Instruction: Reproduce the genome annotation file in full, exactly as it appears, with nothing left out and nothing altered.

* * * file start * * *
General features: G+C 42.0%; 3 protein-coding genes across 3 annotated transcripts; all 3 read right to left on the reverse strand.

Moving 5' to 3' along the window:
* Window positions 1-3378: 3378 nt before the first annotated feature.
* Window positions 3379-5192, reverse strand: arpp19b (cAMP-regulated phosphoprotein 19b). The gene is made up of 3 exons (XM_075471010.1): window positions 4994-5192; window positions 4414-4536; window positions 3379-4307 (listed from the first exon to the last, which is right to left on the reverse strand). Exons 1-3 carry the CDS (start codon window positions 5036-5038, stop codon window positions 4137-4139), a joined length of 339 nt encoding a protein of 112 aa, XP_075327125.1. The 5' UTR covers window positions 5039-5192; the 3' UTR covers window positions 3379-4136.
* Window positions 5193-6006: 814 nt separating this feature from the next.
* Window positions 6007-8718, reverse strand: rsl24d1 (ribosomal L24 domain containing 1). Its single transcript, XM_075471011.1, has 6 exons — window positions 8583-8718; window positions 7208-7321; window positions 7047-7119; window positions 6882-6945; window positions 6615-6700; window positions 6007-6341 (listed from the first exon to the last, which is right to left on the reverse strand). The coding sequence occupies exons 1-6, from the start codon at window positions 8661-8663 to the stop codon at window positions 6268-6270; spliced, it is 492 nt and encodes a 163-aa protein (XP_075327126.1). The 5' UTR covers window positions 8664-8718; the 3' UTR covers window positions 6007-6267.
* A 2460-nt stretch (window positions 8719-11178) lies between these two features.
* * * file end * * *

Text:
General features: G+C 42.0%; 3 protein-coding genes across 3 annotated transcripts; all 3 read right to left on the reverse strand.

Moving 5' to 3' along the window:
* Window positions 1-3378: 3378 nt before the first annotated feature.
* Window positions 3379-5192, reverse strand: arpp19b (cAMP-regulated phosphoprotein 19b). The gene is made up of 3 exons (XM_075471010.1): window positions 4994-5192; window positions 4414-4536; window positions 3379-4307 (listed from the first exon to the last, which is right to left on the reverse strand). Exons 1-3 carry the CDS (start codon window positions 5036-5038, stop codon window positions 4137-4139), a joined length of 339 nt encoding a protein of 112 aa, XP_075327125.1. The 5' UTR covers window positions 5039-5192; the 3' UTR covers window positions 3379-4136.
* Window positions 5193-6006: 814 nt separating this feature from the next.
* Window positions 6007-8718, reverse strand: rsl24d1 (ribosomal L24 domain containing 1). Its single transcript, XM_075471011.1, has 6 exons — window positions 8583-8718; window positions 7208-7321; window positions 7047-7119; window positions 6882-6945; window positions 6615-6700; window positions 6007-6341 (listed from the first exon to the last, which is right to left on the reverse strand). The coding sequence occupies exons 1-6, from the start codon at window positions 8661-8663 to the stop codon at window positions 6268-6270; spliced, it is 492 nt and encodes a 163-aa protein (XP_075327126.1). The 5' UTR covers window positions 8664-8718; the 3' UTR covers window positions 6007-6267.
* A 2460-nt stretch (window positions 8719-11178) lies between these two features.